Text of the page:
COLUMBUS, Ohio — A firefighter, college professor, and Cleveland city councilman were among 161 people arrested in a sex stitch surgery last week, described as the state’s largest targeting human trafficking.
Ohio Attorney General Dave Yost, multi-county law enforcement officers, social service providers, and former trafficking victims met on Monday at the Ohio Statehouse to discuss the initiative.
Dubbed “Operation Ohio Knows,” the week-long sting was intended to create a deterrent to those seeking sex for pay or profit, Yost said.
“We want to send a message to everyone in the country: don’t buy sex in Ohio,” he said.
Police spread across the state, communicating with hundreds of men seeking sex. For each arrest made, officers contacted up to eight “johns” whose actions did not match the elements of a crime, Franklin County Sheriff’s Office Chief Deputy Rick Minerd said.
Three of the perpetrators were willing to pay to have sex with people they thought were minors. Ten minors reported missing were recovered during a simultaneous US Marshals Service operation.
Fifty-one women, potential victims, were assisted by social services lawyers. It is not clear how many women are involved.
Most of those arrested were charged with prostitution, a first-degree crime. Other charges related to drugs and firearms.
A change in state law passed in the spring requires convicts to receive trafficking education.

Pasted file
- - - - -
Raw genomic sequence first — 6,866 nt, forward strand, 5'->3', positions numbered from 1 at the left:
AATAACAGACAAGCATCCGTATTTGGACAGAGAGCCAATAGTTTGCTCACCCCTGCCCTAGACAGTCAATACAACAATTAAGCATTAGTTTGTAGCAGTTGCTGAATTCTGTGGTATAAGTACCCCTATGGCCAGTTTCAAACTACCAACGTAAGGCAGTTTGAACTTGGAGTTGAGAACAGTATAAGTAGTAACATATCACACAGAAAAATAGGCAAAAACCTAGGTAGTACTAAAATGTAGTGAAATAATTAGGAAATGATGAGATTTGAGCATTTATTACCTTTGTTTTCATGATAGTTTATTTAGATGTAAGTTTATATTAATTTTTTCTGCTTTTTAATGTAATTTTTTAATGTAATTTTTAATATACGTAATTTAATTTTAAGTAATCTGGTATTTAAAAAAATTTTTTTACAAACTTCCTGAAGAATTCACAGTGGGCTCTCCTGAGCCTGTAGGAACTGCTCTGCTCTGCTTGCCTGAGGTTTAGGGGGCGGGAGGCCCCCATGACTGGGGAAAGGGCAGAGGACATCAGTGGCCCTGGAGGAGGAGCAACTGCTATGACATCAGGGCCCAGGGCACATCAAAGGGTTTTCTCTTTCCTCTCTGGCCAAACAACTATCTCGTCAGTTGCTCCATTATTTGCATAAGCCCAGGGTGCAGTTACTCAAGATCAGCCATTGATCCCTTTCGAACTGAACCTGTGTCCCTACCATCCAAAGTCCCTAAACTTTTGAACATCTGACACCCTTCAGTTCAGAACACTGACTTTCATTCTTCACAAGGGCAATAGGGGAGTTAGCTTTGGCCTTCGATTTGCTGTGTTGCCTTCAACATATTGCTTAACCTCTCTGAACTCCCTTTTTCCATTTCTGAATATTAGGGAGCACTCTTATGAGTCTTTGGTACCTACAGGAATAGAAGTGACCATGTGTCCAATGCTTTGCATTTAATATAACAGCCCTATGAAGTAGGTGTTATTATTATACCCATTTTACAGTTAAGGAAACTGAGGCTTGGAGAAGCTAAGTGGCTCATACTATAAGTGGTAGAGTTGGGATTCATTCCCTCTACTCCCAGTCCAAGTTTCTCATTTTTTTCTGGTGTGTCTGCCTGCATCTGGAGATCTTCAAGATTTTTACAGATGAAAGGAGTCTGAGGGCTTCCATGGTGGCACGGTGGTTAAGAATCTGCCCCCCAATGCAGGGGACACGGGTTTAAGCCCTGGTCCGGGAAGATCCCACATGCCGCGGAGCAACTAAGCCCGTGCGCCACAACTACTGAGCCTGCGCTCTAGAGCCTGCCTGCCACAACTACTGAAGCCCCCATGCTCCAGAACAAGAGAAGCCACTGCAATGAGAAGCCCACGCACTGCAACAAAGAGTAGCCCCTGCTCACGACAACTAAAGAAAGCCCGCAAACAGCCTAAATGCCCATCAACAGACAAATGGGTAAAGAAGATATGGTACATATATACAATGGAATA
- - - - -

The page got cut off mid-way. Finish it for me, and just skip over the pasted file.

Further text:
“We can’t arrest our way out of human trafficking,” Yost said, noting that arrests are nonetheless important as a deterrent. “If there are no buyers, there is no human trafficking.”
He wants people to know it’s not a victimless crime.
“When you’re the buyer, you have no idea who you’re dealing with,” he said. “The pimp, the trafficker, doesn’t show up and sits in the corner looking at you. The survivor doesn’t say, ‘I don’t want to do this, but if I don’t, I’m going to be beaten’ or ‘He’s going to take my drugs withhold.’
“Because we don’t know, anyone in Ohio who buys sex is taking the risk of being complicit in human trafficking.”
Human trafficking survivor Mandie Knight spoke via Zoom about her past lifestyle and her gratitude at her arrest.
“If I hadn’t been arrested, gone to jail and had no consequences for the decisions I made, I wouldn’t be here today and I wouldn’t be as successful in life,” said Knight, a wife, mother and student of forensic criminology.
Mark Jessie, a councilor running for re-election on Nov. 2 in Elyria, Ohio, a town about 30 miles outside of Cleveland, was busted in the sting.
“I take this very seriously and realize it’s a huge mistake,” he told The Columbus Dispatch, part of the USA TODAY Network, on Monday. Jessie said he was seeking sex from someone he thought sold on a website.
When officers arrested him, he said, “there was an immediate feeling of wanting to throw up and facing the consequences with my family and friends.”
Summit County Sheriff Kandy Fatheree warned her colleagues not to rest on sting operations alone.
“This is the beginning and not the end, and I think we still have so much work to do across the state,” she said.